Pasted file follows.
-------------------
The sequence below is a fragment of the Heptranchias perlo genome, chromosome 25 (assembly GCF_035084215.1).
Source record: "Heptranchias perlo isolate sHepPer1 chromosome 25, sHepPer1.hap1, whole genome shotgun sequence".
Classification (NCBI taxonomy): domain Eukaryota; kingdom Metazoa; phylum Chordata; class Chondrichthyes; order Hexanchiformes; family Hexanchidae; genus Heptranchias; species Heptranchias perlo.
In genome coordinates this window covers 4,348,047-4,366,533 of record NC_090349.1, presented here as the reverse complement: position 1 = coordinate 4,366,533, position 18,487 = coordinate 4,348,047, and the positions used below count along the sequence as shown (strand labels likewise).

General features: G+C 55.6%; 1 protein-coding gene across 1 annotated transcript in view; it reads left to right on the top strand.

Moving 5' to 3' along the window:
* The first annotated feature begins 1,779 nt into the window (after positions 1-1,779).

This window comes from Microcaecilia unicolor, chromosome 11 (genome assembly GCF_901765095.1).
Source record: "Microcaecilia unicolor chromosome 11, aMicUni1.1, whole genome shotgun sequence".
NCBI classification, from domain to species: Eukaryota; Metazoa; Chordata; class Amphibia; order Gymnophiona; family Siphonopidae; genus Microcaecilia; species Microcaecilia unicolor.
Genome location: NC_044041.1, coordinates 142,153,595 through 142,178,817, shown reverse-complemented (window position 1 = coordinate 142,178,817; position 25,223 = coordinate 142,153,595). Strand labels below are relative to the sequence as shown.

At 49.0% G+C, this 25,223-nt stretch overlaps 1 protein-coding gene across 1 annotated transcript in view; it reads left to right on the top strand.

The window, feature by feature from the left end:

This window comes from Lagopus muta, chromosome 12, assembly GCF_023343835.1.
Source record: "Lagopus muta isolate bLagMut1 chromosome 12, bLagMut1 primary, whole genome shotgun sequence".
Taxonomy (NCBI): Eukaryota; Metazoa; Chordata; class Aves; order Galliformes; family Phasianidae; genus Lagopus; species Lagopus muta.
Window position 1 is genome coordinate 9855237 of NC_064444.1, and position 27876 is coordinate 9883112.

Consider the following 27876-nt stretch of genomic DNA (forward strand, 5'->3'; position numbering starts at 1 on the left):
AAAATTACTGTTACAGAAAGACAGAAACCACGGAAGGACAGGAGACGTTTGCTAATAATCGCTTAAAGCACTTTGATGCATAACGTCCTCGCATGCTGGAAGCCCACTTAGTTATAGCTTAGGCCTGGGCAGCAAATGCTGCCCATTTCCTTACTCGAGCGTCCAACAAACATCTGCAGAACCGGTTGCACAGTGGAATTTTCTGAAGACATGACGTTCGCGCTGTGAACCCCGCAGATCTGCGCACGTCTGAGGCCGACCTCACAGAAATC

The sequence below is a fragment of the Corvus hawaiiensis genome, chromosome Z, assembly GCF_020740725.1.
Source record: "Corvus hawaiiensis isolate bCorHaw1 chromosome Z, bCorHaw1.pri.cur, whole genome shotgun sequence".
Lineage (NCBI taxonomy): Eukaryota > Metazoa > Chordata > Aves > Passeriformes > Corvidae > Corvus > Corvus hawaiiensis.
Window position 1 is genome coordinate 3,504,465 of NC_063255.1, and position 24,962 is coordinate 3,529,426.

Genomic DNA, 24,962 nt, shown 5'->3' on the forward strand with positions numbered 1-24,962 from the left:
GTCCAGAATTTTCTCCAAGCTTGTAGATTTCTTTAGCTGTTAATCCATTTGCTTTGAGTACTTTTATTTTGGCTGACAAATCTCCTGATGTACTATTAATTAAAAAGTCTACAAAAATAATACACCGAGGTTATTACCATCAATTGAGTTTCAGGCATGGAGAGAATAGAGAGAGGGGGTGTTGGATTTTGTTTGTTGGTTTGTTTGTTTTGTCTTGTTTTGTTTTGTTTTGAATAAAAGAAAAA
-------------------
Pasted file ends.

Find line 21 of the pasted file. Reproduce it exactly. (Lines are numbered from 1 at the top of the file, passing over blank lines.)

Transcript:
Source record: "Corvus hawaiiensis isolate bCorHaw1 chromosome Z, bCorHaw1.pri.cur, whole genome shotgun sequence".